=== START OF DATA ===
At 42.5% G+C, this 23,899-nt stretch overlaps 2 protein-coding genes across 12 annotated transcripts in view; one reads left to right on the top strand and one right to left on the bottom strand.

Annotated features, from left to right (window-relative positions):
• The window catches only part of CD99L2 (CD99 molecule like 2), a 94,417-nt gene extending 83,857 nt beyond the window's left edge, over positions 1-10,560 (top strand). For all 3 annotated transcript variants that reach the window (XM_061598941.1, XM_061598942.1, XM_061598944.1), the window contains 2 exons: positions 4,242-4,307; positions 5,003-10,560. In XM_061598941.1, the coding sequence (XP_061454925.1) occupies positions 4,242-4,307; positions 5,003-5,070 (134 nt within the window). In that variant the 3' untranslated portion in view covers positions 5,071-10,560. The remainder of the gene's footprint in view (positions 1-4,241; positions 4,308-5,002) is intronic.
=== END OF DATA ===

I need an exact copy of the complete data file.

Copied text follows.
At 42.5% G+C, this 23,899-nt stretch overlaps 2 protein-coding genes across 12 annotated transcripts in view; one reads left to right on the top strand and one right to left on the bottom strand.

Annotated features, from left to right (window-relative positions):
• The window catches only part of CD99L2 (CD99 molecule like 2), a 94,417-nt gene extending 83,857 nt beyond the window's left edge, over positions 1-10,560 (top strand). For all 3 annotated transcript variants that reach the window (XM_061598941.1, XM_061598942.1, XM_061598944.1), the window contains 2 exons: positions 4,242-4,307; positions 5,003-10,560. In XM_061598941.1, the coding sequence (XP_061454925.1) occupies positions 4,242-4,307; positions 5,003-5,070 (134 nt within the window). In that variant the 3' untranslated portion in view covers positions 5,071-10,560. The remainder of the gene's footprint in view (positions 1-4,241; positions 4,308-5,002) is intronic.